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The Story of River Ganga:

Submitted by Ajoy, October 2006

Since long past, India has been known as the ‘Land of Rivers’. The rivers of India hold a special significance in the hearts and minds of its people. Primarily because being an agrarian society at large, rivers are very important in terms of providing water and also for providing rich topsoil in the form of silt. In India this is taken a step further, rivers are not just considered material wealth but they are very much alive, and are goddess themselves. Besides the two rivers which are considered male gods, Brhamaputra (meaning son of Brhama) and Krishna, the remaining are all considered goddess with names like Ganga, Godavari, Narmada, Yamuan, Jhelum, Sutlaj, Sindu, Kaveri, Mahanadi, Tapti, Panchaganga.

As an attestation to this fact, rivers are actually worshipped in India as one would worship any god in temples. A place where the river does not flow its natural course, for example, from east to the west (in the northern hemisphere due to the west to east rotation of the earth on its own axis) is treated as very sacred. One river, the Brahmaputra starts its birthplace near the holy lake of Mansarovar in the Himalayas, flowing East enters India in the far eastern state of Arunachal Pradesh after traveling hundreds of miles across Tibet as the Tsangpo. Here it takes a sharp U turn and flows all the way towards Bengal in the east towards west direction. The area where the Brahmaputra takes a U turn is considered very holy by the Hindus and Tibetan Buddhist alike. However, this place may soon be desecrated by an anticipated huge hydroelectric dam.

There are number of stories woven around each river and are particular to the local region of India. However one story which is very famous, concerning the river Ganga and how she was brought down to earth due to the devotion of Bhagirathi who belonged to the lineage of Ikshwaku (belonging to Solar) dynasty. This story has been depicted in the Ramayan and has recounted below.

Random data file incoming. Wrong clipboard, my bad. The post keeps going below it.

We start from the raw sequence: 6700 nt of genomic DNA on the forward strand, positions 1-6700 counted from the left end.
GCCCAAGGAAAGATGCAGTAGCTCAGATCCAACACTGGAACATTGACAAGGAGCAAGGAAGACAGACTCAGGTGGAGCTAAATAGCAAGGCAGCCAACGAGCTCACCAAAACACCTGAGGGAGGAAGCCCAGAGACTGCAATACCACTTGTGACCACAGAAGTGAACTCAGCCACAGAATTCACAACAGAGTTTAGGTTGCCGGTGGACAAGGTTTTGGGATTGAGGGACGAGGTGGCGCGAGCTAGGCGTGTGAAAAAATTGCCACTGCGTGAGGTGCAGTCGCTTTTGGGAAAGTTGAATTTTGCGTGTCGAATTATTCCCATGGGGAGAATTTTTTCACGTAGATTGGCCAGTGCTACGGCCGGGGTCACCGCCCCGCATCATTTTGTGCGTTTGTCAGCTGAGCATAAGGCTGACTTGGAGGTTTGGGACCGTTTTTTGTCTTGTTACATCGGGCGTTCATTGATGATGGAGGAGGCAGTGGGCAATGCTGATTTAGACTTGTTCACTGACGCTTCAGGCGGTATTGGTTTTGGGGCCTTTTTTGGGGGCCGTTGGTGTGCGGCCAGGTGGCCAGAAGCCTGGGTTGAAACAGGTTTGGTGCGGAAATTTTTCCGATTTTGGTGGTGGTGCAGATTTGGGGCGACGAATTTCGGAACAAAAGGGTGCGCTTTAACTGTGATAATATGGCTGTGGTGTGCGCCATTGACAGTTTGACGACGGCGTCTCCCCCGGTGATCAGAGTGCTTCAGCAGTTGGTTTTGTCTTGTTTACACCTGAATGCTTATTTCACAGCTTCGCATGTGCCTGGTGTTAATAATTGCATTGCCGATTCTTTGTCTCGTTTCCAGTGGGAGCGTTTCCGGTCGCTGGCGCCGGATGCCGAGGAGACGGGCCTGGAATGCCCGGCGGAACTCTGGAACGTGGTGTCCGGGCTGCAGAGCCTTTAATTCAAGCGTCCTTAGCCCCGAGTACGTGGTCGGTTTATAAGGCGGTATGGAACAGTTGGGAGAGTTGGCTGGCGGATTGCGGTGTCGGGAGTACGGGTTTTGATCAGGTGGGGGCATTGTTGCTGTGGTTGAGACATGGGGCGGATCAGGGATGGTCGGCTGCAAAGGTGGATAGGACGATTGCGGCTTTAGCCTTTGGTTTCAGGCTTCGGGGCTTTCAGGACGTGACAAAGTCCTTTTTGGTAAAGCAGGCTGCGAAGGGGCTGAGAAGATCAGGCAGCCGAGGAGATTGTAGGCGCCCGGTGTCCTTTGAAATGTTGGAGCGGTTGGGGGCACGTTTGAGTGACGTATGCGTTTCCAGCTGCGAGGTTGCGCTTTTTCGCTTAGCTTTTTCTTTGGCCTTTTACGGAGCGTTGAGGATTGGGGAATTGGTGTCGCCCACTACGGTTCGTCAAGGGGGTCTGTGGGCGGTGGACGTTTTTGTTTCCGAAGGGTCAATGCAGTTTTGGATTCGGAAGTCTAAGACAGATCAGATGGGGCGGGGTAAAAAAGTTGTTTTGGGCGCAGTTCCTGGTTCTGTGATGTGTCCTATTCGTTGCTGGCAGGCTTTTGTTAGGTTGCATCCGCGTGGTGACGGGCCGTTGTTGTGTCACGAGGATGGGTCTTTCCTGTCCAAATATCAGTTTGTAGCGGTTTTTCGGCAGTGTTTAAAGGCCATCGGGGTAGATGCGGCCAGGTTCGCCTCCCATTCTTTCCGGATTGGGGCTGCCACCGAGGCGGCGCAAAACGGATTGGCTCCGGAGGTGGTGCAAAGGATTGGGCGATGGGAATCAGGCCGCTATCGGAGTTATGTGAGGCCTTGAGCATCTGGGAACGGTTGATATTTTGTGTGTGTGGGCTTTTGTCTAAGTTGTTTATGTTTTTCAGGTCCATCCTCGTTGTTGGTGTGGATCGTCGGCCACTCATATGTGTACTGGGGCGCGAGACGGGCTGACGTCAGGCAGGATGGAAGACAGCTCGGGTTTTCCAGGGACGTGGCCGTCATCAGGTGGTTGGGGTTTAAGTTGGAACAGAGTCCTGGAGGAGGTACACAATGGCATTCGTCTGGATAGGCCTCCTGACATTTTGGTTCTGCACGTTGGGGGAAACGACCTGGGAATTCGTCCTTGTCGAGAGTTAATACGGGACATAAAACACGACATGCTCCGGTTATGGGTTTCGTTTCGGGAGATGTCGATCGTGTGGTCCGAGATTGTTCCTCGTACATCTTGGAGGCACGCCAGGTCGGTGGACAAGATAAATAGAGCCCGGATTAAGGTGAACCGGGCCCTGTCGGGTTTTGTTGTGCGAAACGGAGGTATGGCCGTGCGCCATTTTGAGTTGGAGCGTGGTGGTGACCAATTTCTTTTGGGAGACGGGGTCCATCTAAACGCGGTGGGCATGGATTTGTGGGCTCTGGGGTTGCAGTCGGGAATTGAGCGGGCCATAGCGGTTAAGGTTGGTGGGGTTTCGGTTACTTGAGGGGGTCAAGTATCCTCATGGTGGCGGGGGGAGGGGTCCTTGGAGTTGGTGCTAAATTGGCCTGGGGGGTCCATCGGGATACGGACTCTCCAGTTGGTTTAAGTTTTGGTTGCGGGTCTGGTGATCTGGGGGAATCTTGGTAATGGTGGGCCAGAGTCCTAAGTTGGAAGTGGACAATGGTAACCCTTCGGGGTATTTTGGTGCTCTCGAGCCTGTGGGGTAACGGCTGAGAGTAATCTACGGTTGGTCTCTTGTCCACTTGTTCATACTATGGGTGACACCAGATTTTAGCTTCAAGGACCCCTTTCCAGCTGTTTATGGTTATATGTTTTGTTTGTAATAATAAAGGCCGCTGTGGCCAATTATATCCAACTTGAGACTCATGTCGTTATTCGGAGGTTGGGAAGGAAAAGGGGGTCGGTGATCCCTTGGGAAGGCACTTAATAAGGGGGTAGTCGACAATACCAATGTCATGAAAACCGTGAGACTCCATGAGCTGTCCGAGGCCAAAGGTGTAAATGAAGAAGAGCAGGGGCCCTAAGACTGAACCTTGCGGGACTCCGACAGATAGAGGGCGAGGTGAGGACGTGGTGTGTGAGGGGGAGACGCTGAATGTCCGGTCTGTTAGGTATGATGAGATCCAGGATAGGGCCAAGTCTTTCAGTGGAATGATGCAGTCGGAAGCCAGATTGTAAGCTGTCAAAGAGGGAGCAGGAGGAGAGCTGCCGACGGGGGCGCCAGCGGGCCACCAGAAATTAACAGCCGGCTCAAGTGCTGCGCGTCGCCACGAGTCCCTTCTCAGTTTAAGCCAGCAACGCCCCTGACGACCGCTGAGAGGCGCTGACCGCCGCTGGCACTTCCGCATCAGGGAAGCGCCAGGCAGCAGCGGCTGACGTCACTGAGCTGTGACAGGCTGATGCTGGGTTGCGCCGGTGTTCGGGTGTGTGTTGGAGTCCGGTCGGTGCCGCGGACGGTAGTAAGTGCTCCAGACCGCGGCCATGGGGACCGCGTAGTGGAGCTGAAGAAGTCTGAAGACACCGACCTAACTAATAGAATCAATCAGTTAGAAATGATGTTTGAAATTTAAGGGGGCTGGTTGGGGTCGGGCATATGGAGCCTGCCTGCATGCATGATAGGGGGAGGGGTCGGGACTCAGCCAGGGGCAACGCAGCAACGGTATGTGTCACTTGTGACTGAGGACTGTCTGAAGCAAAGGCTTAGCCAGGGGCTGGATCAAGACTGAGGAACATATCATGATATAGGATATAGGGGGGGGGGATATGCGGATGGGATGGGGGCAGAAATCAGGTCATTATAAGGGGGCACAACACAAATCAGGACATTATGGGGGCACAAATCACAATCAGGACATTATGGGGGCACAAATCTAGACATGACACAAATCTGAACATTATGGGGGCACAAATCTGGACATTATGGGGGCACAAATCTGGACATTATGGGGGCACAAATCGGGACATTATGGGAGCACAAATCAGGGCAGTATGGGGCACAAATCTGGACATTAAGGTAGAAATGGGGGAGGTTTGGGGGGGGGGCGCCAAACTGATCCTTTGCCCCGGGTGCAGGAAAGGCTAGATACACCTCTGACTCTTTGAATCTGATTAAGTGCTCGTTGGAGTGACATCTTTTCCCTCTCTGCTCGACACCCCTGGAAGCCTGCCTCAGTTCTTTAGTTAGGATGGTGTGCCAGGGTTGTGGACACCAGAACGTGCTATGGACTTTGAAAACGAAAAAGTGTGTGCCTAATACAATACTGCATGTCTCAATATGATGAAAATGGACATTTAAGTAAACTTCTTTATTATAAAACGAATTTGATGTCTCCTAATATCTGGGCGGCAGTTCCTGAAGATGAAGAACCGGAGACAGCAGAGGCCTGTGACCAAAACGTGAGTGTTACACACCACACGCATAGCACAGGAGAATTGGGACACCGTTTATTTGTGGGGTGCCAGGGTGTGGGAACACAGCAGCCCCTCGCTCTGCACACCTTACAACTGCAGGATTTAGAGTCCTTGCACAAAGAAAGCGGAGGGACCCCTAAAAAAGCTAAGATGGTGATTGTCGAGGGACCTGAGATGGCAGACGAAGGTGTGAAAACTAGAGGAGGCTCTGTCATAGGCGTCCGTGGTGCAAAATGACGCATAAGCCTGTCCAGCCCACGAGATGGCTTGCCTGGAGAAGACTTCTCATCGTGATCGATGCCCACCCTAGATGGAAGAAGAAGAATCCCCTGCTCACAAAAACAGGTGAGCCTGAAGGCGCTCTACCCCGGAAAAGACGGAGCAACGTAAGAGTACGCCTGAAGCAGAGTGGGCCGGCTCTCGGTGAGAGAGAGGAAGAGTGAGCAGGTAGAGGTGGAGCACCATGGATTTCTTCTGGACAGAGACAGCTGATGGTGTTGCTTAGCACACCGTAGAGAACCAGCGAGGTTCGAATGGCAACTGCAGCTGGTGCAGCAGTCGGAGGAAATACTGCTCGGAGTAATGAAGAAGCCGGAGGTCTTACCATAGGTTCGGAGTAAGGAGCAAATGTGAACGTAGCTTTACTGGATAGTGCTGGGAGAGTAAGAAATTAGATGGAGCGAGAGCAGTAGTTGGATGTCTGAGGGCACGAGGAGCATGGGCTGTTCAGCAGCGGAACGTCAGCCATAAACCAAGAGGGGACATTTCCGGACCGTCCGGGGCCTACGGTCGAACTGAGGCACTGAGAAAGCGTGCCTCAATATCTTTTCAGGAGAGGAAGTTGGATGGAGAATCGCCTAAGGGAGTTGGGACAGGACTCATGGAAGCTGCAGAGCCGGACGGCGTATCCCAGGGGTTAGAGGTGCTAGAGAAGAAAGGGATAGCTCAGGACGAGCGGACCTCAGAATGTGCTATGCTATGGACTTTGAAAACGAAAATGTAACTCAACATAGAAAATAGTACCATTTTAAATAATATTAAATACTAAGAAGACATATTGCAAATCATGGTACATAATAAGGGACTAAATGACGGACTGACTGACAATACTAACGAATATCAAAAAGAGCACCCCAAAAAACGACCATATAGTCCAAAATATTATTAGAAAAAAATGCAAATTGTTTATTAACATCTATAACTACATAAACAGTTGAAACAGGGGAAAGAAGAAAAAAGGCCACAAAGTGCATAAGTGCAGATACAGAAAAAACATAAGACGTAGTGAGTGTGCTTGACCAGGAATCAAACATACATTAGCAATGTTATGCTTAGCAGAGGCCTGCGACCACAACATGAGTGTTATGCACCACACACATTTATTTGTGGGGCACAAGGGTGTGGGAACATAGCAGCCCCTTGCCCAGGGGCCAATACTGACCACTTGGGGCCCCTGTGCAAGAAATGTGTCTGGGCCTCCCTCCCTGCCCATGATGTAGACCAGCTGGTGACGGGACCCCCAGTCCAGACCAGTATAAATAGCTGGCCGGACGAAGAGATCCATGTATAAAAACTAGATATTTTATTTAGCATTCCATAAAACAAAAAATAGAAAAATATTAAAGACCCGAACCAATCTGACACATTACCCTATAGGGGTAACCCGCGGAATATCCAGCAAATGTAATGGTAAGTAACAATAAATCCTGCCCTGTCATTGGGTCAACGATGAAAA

Himavan the Emperor of all mountains had two daughters by his wife Mena. They were called Ganga and Uma, and there beauty was a legend. Ganga was the older one. Indra’s devas approached Himavan for her hand, they wanted his daughter for themselves, to make heaven more perfect than it already was. Himavan gave Ganga to the Devas. She flowed in heaven as a river of light and purified anything she touched. She flowed through the galaxies as the Akash Ganga (the Milky way), river of the firmament, with suns in her hair.

Himavan’s second child was called Parvati, mountain daughter. She sat in tapasya and won Lord Siva(The destructive aspect of the trinity) for her husband.

Later, there was an Ancestor of Rama, in the line of Ikshvaku, named Sagara. He had two wives Kesini and Sumati. But he did not have children from them. Sagara, therefore went to the Himalaya with his queens and sat in penance for a hundred years. Maharishi Bhrigu was impressed with their penances and granted Kesini with One son Asamanja who would become his heir. Sumati bore sixty thousand sons. Asamanja turned out to be an evil prince. Sagara hoped that Asamanja would improve as he grew, however, that did not happen, therefore he banished Asamanja from his Kingdom. Sumati’s boys were handsome and brave, virile and arrogant.